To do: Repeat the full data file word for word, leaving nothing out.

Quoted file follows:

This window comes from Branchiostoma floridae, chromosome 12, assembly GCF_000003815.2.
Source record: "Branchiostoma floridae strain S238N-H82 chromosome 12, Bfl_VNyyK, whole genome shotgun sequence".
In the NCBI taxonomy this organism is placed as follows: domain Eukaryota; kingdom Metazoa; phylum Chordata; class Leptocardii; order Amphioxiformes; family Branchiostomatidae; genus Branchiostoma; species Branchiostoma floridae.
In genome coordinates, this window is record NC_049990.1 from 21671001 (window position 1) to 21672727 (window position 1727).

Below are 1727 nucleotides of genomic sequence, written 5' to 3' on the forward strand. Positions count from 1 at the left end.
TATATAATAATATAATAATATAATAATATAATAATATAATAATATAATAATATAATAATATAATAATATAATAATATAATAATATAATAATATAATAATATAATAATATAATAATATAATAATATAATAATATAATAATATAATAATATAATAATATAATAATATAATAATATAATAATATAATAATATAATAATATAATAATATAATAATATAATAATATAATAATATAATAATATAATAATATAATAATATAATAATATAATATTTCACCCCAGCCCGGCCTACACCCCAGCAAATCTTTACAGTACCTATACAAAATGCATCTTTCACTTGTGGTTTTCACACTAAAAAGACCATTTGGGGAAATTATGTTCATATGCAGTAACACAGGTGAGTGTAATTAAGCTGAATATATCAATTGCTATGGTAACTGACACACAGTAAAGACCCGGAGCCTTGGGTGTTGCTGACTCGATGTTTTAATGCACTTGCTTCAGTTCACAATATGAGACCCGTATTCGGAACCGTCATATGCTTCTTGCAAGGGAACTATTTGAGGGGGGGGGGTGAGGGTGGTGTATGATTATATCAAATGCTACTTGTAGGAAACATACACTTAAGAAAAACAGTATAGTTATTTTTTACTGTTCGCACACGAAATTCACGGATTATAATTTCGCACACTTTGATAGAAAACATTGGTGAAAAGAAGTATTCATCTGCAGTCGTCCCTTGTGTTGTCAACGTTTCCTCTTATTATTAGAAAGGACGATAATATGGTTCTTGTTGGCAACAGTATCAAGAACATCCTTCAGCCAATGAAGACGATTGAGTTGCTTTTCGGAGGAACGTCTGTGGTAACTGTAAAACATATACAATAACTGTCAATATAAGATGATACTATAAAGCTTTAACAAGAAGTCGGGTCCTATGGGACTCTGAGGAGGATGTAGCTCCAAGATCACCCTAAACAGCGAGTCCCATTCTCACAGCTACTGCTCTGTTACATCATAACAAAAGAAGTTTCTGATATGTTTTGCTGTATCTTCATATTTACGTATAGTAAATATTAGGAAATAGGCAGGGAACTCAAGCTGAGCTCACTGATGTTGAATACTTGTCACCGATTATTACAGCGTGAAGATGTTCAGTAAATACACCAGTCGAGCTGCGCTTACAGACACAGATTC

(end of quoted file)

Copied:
This window comes from Branchiostoma floridae, chromosome 12, assembly GCF_000003815.2.
Source record: "Branchiostoma floridae strain S238N-H82 chromosome 12, Bfl_VNyyK, whole genome shotgun sequence".
In the NCBI taxonomy this organism is placed as follows: domain Eukaryota; kingdom Metazoa; phylum Chordata; class Leptocardii; order Amphioxiformes; family Branchiostomatidae; genus Branchiostoma; species Branchiostoma floridae.
In genome coordinates, this window is record NC_049990.1 from 21671001 (window position 1) to 21672727 (window position 1727).

Below are 1727 nucleotides of genomic sequence, written 5' to 3' on the forward strand. Positions count from 1 at the left end.
TATATAATAATATAATAATATAATAATATAATAATATAATAATATAATAATATAATAATATAATAATATAATAATATAATAATATAATAATATAATAATATAATAATATAATAATATAATAATATAATAATATAATAATATAATAATATAATAATATAATAATATAATAATATAATAATATAATAATATAATAATATAATAATATAATAATATAATAATATAATAATATAATAATATAATAATATAATAATATAATAATATAATATTTCACCCCAGCCCGGCCTACACCCCAGCAAATCTTTACAGTACCTATACAAAATGCATCTTTCACTTGTGGTTTTCACACTAAAAAGACCATTTGGGGAAATTATGTTCATATGCAGTAACACAGGTGAGTGTAATTAAGCTGAATATATCAATTGCTATGGTAACTGACACACAGTAAAGACCCGGAGCCTTGGGTGTTGCTGACTCGATGTTTTAATGCACTTGCTTCAGTTCACAATATGAGACCCGTATTCGGAACCGTCATATGCTTCTTGCAAGGGAACTATTTGAGGGGGGGGGGTGAGGGTGGTGTATGATTATATCAAATGCTACTTGTAGGAAACATACACTTAAGAAAAACAGTATAGTTATTTTTTACTGTTCGCACACGAAATTCACGGATTATAATTTCGCACACTTTGATAGAAAACATTGGTGAAAAGAAGTATTCATCTGCAGTCGTCCCTTGTGTTGTCAACGTTTCCTCTTATTATTAGAAAGGACGATAATATGGTTCTTGTTGGCAACAGTATCAAGAACATCCTTCAGCCAATGAAGACGATTGAGTTGCTTTTCGGAGGAACGTCTGTGGTAACTGTAAAACATATACAATAACTGTCAATATAAGATGATACTATAAAGCTTTAACAAGAAGTCGGGTCCTATGGGACTCTGAGGAGGATGTAGCTCCAAGATCACCCTAAACAGCGAGTCCCATTCTCACAGCTACTGCTCTGTTACATCATAACAAAAGAAGTTTCTGATATGTTTTGCTGTATCTTCATATTTACGTATAGTAAATATTAGGAAATAGGCAGGGAACTCAAGCTGAGCTCACTGATGTTGAATACTTGTCACCGATTATTACAGCGTGAAGATGTTCAGTAAATACACCAGTCGAGCTGCGCTTACAGACACAGATTC